Vaccinations and worming cats and dogs
Vaccinating your pet against serious diseases is good practice that can prevent your pet serious illness and save you distress.
Worms in cats or dogs, if not treated can lead to loss of appetite, vomiting, diarrhoea and in extreme cases death.
The good news is worms can be treated. The best person to give advice about vaccinations and worming is your vet.
What should I do?
Worms can affect both cats and dogs, but it can be controlled with a routine treatment. Both kittens and puppies should be wormed every two weeks until twelve weeks of age, then monthly until six months of age. After this, they need to be wormed every three months.
Cats need to be vaccinated for cat flu, feline chlamydia, infectious enteritis and leukaemia. They need their first vaccination at eight weeks, followed by another at 12 weeks. In some cases a 16 week vaccine may be required. Your kitten can only go outside ten days after the final vaccination and adult cats require boosters every year.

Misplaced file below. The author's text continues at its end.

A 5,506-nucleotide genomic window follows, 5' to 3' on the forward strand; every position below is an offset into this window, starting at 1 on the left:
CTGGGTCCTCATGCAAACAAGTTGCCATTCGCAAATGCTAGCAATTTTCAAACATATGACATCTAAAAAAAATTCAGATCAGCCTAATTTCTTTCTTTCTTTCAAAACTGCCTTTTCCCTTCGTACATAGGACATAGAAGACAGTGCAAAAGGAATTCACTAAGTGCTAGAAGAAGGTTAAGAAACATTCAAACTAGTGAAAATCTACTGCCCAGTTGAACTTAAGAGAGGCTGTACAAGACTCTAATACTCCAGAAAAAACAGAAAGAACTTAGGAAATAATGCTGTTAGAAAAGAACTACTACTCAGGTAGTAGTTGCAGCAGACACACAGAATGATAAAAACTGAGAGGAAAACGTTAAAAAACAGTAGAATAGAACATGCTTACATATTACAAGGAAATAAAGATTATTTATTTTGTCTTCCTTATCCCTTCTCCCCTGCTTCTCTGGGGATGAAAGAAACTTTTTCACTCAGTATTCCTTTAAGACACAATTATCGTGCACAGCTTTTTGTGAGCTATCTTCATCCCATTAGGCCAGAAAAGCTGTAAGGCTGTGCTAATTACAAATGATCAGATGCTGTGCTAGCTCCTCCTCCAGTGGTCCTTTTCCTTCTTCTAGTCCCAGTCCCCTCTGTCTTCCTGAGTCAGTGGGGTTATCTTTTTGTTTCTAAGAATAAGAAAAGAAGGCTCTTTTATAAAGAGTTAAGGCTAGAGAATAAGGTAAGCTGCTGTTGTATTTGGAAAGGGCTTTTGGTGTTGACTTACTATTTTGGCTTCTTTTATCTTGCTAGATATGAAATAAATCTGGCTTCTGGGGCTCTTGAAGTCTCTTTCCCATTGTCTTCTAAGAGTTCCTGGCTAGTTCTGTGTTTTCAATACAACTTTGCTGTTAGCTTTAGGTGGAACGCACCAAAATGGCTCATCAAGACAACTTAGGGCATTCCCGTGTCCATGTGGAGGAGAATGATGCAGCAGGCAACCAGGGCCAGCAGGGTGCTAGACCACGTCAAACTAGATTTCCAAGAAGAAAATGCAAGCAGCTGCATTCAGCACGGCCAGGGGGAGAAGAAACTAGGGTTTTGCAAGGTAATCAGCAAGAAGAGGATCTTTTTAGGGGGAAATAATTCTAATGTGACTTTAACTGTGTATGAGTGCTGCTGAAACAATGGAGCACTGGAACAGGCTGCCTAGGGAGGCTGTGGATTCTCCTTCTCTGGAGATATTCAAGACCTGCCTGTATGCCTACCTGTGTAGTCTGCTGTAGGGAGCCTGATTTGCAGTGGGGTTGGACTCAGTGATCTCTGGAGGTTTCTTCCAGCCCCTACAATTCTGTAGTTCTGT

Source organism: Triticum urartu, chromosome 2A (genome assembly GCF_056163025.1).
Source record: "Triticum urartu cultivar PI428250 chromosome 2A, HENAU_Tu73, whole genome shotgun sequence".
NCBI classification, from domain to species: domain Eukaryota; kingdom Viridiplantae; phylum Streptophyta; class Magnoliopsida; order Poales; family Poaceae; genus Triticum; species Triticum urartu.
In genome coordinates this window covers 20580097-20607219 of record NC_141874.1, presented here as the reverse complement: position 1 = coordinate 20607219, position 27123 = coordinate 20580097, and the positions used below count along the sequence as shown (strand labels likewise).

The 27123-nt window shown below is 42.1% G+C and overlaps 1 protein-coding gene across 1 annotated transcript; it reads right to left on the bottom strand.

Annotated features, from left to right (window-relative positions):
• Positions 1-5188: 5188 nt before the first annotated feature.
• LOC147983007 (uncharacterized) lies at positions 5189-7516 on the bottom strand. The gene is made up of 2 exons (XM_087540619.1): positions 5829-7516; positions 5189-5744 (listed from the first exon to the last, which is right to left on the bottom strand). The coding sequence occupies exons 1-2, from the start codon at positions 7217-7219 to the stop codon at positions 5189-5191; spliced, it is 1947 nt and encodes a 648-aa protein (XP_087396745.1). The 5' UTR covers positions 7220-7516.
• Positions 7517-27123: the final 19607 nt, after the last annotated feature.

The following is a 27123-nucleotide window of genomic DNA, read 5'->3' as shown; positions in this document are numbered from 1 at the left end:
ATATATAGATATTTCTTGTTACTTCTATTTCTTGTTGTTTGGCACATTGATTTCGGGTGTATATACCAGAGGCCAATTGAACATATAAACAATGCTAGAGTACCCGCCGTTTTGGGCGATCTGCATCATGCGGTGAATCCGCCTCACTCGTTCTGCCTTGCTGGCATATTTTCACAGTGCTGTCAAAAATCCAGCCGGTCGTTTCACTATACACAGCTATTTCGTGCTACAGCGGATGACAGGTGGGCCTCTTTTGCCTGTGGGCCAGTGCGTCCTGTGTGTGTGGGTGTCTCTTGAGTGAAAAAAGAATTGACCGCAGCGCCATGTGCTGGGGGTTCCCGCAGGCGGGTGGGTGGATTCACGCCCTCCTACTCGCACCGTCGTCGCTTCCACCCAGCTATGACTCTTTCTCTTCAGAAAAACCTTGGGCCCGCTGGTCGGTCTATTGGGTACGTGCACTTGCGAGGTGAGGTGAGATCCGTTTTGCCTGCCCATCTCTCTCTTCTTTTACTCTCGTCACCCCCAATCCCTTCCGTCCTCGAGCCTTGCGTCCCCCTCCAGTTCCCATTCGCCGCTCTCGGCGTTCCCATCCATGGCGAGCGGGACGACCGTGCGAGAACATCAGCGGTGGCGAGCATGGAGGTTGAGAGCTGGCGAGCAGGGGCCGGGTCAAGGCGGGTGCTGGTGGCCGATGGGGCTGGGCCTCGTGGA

Dogs also require vaccinations for distemper, parvovirus, hepatitis, leptospirosis and parainfluenza virus. Puppies should receive their first vaccination at 6-8 weeks of age, followed by another one at 12 weeks of age. Remember your puppy can only go outdoors after this final vaccination.
Records of both vaccinations and worming routines can be stored on computer with your vet, making for an easily retrievable record for all time. This also makes for easy transfer of ownership, should the need arise.
Either way, vaccinating and de-worming (if necessary) your pet can help ensure the welfare of your pet.